Other examples included Koko sneaking up on or chasing someone with a plastic alligator, with the victim obviously playing along, and acting in ways that were contrary to the requests made by her instructors. “Humor, then,” suggests Patterson, “is another of the dividends from the gorilla’s stubborn streak. It is one part of the pattern Koko spontaneously introduces to express her independence and enliven the dull routine of schooling.”
There were other instances of Koko emphasizing the vulnerabilities of others, including expressing her displeasure in a way we can all understand—through insult. Mike was one human caretaker at whom she often directed harsh comments (for example, “Koko know Mike toilet”), and she would also draw from a list of “names” when she was disappointed or tired of working, calling people “nut,” “devil,” “dirty,” “fake,” “rotten-lousy,” “stubborn-donkey,” “stupid,” “toilet,” and “trouble.” A common chimp, Washoe, and orangutan, Chantek, both involved in sign-language studies, also used “dirty” as an adjective for bad things (Fouts, 1997; Miles, 1990; Miles and Harper, 1994).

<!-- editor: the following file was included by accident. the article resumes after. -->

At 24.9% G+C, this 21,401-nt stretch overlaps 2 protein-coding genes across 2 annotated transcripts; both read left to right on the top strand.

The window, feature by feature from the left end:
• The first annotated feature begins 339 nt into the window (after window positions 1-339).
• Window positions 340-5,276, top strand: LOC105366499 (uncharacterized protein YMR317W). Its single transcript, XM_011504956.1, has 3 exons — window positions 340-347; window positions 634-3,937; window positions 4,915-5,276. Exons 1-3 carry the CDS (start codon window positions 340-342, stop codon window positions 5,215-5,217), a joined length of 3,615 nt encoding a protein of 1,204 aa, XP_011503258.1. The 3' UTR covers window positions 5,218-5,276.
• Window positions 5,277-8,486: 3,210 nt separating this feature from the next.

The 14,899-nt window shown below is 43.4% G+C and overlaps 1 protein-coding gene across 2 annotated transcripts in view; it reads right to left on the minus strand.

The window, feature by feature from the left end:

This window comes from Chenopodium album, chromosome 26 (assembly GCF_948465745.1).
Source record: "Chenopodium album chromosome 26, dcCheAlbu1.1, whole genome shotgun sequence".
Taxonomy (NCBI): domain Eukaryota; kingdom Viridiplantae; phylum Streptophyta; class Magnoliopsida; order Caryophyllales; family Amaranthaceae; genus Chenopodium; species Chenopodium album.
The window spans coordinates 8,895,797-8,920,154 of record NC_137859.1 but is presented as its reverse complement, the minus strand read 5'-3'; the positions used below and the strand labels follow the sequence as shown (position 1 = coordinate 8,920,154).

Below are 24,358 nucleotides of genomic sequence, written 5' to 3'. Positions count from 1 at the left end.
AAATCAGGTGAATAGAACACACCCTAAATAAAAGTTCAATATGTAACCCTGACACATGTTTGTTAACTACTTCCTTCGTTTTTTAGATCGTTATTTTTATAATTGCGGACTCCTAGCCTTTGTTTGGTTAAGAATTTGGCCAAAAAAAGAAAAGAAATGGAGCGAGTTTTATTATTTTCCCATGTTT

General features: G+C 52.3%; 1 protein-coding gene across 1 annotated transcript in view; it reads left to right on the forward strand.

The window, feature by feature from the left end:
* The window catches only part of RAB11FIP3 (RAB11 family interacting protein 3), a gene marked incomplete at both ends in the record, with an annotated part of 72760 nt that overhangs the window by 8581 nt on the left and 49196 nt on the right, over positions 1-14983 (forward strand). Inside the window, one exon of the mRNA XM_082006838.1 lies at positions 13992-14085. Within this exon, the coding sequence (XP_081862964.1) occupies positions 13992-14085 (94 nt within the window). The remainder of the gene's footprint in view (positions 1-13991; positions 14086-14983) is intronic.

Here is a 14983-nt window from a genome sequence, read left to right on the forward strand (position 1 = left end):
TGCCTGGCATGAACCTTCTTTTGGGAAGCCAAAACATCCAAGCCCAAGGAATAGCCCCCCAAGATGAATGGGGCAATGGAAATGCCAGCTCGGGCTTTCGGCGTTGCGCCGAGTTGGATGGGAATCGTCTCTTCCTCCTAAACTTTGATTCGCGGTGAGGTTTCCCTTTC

Another interesting example of prank-like “equalizing” humor comes from bonobos, this time in a zoo environment. Primatologist Frans de Waal (de Waal, 1997) described an exhibition area surrounded by a moat that was intentionally left dry; a chain was lowered down to provide constant access. “If the dominant male, Vernon, disappeared into the moat, however, Kalind sometimes quickly pulled up the chain. He would then look down at Vernon with an open-mouthed play face while slapping the side of the moat.”
Given the opportunity, apes also appear to have the ability to participate in, and even help create, games. Although the following examples don’t result in ape laughter, they typify activities (and feelings) that humans would generally recognize as amusing.